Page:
As a young child I would go to my grandparents, George and Dorothy Engel's  house and look at what
everyone called, the
old stuff. I was amazed and intrigued about how much stuff my grandparents saved of
their parents, grandparents and great, great grandparents. I would always get out a large 15-20 inch thick
scrapbook that had newspaper articles, pictures, poems and letters and just read about the everyday life of
my ancestors. Little did I know how much this information would influence me, not only with this web site
but with almost every aspect of my life.

My grandmother would always tell me how our relatives were just normal everyday people but they
possessed quality values such as honor, dignity, respect and the most important value of all, trust. As I
grew older the
old stuff was in the back of my mind but I did not or would not get involved in genealogy until
later.

My mother, Ruth Jacobs was accepted into the Alexander Doniphan Chapter of the DAR in 1952. She was
proud of the fact that she had a direct descendant from the Revolutionary War, Capt Thomas Nichols of
Massachusetts. To my mother, this was the greatest thing that could have been bestowed upon her. She
told me about her grandfather, EJ Engel being a ticket agent for ATS&F railroad in Argentine, Kansas or DT
Nichols being an agent for the CB&Q and CRI&P railroad in Wyanet, Illinois or his cross country  journey via
the Mormon, Oregon and California trails by mule back in 1851. All of these stories about my relatives
seemed really neat but little did I know how much effect it would have on my family and myself.
My Present Past
A genealogical experience
History
As a young child I would go to my grandparents, George and Dorothy Engel's house and look at what everyone called, the old
stuff
. I was amazed and intrigued about how much stuff my grandparents saved of their parents, grandparents and great, great
grandparents. I would always get out a large 15-20 inch thick scrapbook and read the newspaper articles, poems, letters, guest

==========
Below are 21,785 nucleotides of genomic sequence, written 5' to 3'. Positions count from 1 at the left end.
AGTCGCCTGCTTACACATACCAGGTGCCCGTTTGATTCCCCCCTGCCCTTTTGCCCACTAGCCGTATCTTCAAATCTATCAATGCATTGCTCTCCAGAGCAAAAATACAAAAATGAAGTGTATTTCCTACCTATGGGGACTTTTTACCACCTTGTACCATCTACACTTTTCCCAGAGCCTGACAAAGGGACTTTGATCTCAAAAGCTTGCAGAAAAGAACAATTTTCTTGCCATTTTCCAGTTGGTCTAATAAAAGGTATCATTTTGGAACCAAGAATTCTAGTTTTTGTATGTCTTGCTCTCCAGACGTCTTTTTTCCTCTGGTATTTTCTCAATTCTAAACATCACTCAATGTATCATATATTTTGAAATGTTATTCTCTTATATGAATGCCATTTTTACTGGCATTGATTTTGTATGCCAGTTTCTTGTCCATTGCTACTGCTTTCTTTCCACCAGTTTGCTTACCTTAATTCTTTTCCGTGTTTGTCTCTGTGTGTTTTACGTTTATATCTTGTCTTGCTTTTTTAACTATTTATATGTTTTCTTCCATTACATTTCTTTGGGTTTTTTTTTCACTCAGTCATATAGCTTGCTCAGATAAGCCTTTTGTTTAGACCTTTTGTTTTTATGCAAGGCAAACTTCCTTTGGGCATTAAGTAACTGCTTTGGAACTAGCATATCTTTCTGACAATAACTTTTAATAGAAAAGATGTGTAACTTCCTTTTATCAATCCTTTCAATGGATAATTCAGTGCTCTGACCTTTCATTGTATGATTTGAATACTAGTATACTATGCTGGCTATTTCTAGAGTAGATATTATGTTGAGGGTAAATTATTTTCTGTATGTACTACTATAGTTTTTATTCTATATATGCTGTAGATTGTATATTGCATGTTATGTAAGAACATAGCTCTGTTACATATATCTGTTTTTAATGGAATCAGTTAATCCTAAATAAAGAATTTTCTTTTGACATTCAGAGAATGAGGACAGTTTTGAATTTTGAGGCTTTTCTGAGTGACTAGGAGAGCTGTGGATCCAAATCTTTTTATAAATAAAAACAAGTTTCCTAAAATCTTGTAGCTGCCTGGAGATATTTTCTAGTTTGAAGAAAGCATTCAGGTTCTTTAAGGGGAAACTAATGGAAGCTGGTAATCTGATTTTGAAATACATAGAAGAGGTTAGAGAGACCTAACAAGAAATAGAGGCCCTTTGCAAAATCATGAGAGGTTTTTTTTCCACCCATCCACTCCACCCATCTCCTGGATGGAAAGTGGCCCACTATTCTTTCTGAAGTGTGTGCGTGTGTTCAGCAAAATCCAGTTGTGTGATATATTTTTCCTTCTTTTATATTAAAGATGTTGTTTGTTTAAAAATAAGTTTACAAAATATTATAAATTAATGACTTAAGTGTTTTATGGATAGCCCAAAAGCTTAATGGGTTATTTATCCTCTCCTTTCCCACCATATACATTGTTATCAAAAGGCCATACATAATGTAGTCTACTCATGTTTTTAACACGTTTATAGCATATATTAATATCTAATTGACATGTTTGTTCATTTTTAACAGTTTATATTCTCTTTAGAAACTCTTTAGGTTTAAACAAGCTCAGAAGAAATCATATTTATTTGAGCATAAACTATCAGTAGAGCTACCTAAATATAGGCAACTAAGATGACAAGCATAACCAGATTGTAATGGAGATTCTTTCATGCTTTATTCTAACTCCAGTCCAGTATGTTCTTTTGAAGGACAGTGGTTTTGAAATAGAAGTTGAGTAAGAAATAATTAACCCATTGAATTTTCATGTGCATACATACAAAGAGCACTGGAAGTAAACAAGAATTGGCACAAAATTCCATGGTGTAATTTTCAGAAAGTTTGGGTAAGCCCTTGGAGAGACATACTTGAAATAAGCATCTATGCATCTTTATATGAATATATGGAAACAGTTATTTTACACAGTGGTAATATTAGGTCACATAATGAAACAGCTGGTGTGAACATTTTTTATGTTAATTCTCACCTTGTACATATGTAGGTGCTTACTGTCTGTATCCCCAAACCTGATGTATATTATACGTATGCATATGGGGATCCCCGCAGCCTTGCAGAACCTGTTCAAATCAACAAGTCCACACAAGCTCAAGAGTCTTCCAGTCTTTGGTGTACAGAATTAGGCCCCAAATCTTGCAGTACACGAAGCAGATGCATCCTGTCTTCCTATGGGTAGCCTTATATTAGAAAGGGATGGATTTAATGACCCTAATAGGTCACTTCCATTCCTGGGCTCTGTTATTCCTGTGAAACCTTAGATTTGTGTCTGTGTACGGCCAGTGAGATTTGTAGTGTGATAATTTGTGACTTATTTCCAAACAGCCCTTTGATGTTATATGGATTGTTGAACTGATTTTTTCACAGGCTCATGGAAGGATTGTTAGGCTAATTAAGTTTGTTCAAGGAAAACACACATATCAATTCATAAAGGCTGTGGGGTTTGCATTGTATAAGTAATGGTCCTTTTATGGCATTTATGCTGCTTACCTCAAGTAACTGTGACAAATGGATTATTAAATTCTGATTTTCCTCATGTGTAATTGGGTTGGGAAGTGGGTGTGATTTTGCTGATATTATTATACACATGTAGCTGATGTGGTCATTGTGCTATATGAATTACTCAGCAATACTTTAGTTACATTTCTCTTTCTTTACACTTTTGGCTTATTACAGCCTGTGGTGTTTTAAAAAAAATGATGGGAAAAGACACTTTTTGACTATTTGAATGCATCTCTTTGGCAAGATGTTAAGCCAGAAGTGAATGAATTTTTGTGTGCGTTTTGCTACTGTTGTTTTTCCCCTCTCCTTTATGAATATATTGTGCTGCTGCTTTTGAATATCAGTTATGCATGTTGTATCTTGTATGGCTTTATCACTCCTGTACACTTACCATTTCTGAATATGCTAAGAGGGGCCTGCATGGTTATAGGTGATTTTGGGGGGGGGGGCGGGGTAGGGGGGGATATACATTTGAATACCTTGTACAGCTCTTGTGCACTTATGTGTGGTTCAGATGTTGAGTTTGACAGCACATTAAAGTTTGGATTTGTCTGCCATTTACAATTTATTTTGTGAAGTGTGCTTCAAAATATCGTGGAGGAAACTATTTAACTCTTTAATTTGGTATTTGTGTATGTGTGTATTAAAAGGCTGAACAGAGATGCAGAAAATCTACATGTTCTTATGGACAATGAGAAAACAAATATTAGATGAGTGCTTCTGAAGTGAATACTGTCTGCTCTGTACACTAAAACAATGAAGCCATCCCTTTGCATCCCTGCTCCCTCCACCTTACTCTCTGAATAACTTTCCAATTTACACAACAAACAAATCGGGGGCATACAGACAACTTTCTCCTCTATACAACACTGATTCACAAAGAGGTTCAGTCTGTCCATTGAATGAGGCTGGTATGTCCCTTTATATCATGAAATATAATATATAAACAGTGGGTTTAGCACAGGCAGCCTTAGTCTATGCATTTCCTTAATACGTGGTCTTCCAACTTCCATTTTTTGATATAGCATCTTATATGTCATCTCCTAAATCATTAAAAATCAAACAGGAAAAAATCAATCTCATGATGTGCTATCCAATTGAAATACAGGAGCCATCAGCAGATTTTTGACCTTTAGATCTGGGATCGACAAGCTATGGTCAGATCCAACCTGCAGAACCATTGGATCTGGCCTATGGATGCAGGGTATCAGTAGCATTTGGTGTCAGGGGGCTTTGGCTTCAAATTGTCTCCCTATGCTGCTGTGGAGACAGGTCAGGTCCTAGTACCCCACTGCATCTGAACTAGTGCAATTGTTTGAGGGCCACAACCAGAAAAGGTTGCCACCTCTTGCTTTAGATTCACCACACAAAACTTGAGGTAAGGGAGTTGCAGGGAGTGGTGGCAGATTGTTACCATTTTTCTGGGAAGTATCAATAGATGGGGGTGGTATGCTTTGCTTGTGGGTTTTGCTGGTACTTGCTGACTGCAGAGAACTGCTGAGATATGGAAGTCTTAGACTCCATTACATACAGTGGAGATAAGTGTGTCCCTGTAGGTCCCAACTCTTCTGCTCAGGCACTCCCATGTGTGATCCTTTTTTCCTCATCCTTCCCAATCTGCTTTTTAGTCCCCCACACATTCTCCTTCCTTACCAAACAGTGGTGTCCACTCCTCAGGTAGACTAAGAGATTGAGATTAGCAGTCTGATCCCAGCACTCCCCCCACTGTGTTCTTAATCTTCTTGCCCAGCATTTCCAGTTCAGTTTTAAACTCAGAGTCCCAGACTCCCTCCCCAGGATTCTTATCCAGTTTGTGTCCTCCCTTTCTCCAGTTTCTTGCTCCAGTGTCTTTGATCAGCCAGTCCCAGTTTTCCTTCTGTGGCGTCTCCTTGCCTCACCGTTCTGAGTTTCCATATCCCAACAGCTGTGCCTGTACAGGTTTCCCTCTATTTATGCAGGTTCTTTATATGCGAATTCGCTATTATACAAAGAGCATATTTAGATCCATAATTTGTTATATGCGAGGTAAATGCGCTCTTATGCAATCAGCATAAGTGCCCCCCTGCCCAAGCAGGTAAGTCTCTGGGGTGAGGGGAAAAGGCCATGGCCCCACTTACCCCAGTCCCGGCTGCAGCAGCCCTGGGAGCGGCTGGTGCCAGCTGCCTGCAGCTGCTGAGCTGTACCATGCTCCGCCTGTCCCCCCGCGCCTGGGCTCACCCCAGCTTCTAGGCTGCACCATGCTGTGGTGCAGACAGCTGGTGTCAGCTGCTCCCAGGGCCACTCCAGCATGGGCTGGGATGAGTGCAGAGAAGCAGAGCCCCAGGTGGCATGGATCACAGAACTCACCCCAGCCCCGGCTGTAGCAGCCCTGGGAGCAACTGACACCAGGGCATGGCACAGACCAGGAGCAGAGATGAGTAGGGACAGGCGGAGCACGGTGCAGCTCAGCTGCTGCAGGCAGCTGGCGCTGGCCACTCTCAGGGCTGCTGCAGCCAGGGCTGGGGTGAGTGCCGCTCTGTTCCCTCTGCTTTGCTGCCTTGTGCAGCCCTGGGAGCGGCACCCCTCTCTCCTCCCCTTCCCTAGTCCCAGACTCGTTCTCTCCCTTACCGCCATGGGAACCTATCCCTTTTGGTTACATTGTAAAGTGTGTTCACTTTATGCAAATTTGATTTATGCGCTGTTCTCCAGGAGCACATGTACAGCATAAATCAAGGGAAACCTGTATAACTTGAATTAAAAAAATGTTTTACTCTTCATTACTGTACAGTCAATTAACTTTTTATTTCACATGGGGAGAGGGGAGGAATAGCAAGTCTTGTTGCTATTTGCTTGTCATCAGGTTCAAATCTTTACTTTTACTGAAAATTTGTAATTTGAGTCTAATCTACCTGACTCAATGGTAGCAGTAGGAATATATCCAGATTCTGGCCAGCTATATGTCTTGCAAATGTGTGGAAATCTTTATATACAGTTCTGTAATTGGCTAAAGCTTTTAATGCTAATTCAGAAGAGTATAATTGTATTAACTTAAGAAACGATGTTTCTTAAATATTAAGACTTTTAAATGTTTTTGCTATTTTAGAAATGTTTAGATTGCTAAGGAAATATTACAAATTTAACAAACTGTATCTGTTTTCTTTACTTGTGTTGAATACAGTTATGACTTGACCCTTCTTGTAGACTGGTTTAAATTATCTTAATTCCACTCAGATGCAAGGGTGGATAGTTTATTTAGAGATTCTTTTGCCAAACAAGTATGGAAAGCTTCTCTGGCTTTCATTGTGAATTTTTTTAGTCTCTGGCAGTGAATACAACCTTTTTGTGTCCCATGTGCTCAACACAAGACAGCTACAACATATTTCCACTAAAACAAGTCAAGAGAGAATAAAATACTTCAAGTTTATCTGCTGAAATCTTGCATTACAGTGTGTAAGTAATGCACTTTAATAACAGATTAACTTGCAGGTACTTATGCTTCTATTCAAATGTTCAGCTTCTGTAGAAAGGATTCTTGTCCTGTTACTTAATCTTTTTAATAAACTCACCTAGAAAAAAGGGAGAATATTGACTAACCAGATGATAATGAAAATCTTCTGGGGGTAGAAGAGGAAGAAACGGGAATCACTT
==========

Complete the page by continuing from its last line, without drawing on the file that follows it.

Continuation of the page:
books and look at the pictures from the everyday life of my ancestors. Little did I know how much this information would influence
me, not only with this web site but with almost every aspect of my life.

My grandmother would always tell me how our relatives were just normal everyday people but they possessed quality values
such as honor, dignity, respect and the most important value of all, trust. As I grew older the old stuff was in the back of my mind
but I did not or would not get involved in genealogy until later.

My mother,
Ruth Jacobs was accepted into the Alexander Doniphan Chapter of the DAR in 1952. She was proud of the fact that
she had a direct descendant from the Revolutionary War,
Capt Thomas Nichols of  Charlemont, Massachusetts. To my mother,
this was the greatest thing that could have been bestowed upon her. She told me about her grandfather,
EJ Engel being a ticket
agent for the
ATS&F railroad in Argentine, Kansas or DT Nichols being an agent for the CB&Q and CRI&P railroad in Wyanet,
Illinois or his cross country journey via the Mormon, Oregon and California trails by mule in 1851.

I would also listen to my dad,
Robert E Jacobs tell about his life on the farm in Jerico Springs Missouri. His solo move in 1943, at
16 years of age, with his younger brother Edgar, to work in the
North American Aviation B-25 bomber factory in the Fairfax District
of Kansas City. His tenure at the railroad depot in
Birmingham, being a police officer in Liberty, Missouri and his final employment
at Trans World Airlines

All of these stories about my relatives seemed really neat
but little did I know how much effect it would have upon my family and myself.
Patriotism has no better way of being enkindled
and manhood and womanhood, too,
no more certain method of elevating itself than in these
individual discoveries of our ancestor's virtues.
For they did have virtues, too, of which we might well be proud.

                        ...... Fred W. Bailey
  New Haven, Connecticut June 15th, 1898
The man that cares not
who his grandfather was,
is worse than an infidel

........Horace Greely
The story of life,
is quicker than
the wink of an eye.

The story of love,
is hello and goodbye,
until we meet again

........... Jimi Hendrix
1970